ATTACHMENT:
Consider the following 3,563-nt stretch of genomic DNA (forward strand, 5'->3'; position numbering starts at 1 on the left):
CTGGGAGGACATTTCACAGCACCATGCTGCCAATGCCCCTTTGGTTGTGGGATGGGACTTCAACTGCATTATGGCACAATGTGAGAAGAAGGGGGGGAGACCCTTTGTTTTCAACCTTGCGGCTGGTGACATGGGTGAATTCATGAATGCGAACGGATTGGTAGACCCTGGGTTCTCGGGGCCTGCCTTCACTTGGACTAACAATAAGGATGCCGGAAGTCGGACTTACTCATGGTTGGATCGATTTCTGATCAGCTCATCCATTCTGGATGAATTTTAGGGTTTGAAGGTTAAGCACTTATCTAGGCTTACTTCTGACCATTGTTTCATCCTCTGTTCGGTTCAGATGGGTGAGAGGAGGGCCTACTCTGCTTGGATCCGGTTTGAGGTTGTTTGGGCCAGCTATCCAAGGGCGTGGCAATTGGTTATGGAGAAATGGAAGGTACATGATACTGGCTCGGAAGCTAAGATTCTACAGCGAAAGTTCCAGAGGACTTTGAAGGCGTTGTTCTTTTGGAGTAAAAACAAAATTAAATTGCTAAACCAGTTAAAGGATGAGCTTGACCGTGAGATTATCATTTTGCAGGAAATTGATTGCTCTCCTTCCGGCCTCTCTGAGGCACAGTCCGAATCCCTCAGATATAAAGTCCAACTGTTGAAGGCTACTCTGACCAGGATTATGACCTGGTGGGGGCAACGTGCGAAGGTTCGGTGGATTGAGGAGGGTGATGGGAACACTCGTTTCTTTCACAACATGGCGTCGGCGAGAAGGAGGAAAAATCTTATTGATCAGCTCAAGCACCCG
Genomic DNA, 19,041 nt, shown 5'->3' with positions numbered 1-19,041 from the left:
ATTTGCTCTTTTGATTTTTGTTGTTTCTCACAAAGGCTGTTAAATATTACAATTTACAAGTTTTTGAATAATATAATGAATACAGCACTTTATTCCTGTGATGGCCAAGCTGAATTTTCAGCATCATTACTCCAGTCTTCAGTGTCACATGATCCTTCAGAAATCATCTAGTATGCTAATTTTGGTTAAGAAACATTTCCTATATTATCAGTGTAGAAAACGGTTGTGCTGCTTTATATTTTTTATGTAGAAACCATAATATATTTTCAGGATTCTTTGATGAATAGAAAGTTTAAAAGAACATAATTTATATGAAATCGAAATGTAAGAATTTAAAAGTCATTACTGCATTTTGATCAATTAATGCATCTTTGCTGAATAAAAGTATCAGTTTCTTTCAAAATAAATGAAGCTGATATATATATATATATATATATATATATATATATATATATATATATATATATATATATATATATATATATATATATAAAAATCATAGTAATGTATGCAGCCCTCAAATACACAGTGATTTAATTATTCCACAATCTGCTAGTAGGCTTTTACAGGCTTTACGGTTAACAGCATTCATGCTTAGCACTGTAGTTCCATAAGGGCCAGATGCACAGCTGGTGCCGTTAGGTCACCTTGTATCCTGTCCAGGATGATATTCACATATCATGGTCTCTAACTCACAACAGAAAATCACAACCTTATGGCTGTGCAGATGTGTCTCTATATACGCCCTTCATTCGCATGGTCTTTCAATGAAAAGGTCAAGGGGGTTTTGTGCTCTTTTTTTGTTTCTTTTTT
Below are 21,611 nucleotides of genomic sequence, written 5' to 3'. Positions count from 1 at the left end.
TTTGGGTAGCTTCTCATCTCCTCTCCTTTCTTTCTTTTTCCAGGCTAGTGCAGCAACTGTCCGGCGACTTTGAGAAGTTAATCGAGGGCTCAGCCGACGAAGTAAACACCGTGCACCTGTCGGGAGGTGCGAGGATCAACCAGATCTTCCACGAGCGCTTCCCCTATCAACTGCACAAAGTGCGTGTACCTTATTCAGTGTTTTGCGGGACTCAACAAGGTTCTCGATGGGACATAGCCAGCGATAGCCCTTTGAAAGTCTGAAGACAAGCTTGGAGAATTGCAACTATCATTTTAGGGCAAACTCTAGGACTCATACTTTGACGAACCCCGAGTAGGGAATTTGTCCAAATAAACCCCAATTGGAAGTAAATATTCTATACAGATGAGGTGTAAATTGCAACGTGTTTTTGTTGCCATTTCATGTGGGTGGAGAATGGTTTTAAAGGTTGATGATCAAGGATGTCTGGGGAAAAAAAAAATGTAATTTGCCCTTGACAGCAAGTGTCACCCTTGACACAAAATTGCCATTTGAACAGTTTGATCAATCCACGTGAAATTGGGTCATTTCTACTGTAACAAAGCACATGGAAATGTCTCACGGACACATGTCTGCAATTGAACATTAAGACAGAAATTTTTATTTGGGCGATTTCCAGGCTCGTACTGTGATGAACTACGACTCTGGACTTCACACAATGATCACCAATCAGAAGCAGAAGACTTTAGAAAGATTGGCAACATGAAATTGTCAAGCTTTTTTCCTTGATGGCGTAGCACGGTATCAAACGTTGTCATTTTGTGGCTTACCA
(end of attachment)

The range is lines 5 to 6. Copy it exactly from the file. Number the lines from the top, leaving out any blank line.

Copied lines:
Below are 21,611 nucleotides of genomic sequence, written 5' to 3'. Positions count from 1 at the left end.
TTTGGGTAGCTTCTCATCTCCTCTCCTTTCTTTCTTTTTCCAGGCTAGTGCAGCAACTGTCCGGCGACTTTGAGAAGTTAATCGAGGGCTCAGCCGACGAAGTAAACACCGTGCACCTGTCGGGAGGTGCGAGGATCAACCAGATCTTCCACGAGCGCTTCCCCTATCAACTGCACAAAGTGCGTGTACCTTATTCAGTGTTTTGCGGGACTCAACAAGGTTCTCGATGGGACATAGCCAGCGATAGCCCTTTGAAAGTCTGAAGACAAGCTTGGAGAATTGCAACTATCATTTTAGGGCAAACTCTAGGACTCATACTTTGACGAACCCCGAGTAGGGAATTTGTCCAAATAAACCCCAATTGGAAGTAAATATTCTATACAGATGAGGTGTAAATTGCAACGTGTTTTTGTTGCCATTTCATGTGGGTGGAGAATGGTTTTAAAGGTTGATGATCAAGGATGTCTGGGGAAAAAAAAAATGTAATTTGCCCTTGACAGCAAGTGTCACCCTTGACACAAAATTGCCATTTGAACAGTTTGATCAATCCACGTGAAATTGGGTCATTTCTACTGTAACAAAGCACATGGAAATGTCTCACGGACACATGTCTGCAATTGAACATTAAGACAGAAATTTTTATTTGGGCGATTTCCAGGCTCGTACTGTGATGAACTACGACTCTGGACTTCACACAATGATCACCAATCAGAAGCAGAAGACTTTAGAAAGATTGGCAACATGAAATTGTCAAGCTTTTTTCCTTGATGGCGTAGCACGGTATCAAACGTTGTCATTTTGTGGCTTACCA